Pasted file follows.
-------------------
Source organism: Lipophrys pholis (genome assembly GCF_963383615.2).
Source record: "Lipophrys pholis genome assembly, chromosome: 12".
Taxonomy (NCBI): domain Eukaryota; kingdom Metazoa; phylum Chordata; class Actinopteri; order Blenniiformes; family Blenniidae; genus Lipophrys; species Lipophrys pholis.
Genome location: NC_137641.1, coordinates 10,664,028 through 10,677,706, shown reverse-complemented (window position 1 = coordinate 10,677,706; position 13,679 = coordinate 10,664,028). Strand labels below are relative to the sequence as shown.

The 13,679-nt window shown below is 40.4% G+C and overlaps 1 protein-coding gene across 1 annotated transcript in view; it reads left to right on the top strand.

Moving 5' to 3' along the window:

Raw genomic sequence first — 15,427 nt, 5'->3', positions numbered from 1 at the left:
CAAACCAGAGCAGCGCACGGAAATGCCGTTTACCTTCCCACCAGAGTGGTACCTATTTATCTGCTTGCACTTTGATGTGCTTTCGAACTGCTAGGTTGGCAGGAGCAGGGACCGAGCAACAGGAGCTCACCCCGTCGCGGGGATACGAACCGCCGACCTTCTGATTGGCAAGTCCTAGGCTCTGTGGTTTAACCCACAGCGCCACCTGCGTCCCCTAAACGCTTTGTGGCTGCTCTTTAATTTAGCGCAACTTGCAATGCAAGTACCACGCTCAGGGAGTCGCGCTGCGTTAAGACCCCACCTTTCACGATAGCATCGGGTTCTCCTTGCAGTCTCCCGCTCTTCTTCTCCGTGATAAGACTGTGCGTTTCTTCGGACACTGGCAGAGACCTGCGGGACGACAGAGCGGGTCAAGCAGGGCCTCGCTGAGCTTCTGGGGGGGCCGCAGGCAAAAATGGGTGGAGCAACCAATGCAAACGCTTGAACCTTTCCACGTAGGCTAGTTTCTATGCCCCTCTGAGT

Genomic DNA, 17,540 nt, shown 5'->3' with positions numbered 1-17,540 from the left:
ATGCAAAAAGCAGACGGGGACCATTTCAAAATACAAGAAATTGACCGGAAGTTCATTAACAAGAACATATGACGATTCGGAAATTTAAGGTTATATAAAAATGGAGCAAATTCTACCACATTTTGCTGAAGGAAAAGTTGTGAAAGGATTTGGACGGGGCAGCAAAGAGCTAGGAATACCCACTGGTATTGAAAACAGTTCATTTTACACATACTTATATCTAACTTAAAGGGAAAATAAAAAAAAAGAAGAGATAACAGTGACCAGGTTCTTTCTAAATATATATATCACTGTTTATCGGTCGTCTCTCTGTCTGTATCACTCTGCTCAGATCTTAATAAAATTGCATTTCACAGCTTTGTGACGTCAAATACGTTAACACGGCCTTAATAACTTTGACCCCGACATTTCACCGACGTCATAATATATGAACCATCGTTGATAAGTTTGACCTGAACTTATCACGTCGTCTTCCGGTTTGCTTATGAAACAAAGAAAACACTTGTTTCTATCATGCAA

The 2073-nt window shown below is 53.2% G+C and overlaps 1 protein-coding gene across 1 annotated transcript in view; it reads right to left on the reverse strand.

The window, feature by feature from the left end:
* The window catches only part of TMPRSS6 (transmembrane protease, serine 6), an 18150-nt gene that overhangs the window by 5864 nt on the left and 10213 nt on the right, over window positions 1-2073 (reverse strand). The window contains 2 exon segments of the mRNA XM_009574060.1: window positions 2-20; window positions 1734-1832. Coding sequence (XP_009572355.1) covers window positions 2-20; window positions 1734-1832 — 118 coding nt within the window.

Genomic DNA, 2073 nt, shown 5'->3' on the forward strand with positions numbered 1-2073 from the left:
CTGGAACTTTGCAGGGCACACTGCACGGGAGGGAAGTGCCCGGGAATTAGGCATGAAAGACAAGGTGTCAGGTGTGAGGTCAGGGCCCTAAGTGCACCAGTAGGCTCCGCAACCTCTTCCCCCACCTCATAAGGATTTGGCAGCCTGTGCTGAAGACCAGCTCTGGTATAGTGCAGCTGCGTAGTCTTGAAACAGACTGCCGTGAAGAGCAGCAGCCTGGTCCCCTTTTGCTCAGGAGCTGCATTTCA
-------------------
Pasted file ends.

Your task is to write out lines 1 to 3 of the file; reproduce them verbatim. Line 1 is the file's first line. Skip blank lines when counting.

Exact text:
Source organism: Lipophrys pholis (genome assembly GCF_963383615.2).
Source record: "Lipophrys pholis genome assembly, chromosome: 12".
Taxonomy (NCBI): domain Eukaryota; kingdom Metazoa; phylum Chordata; class Actinopteri; order Blenniiformes; family Blenniidae; genus Lipophrys; species Lipophrys pholis.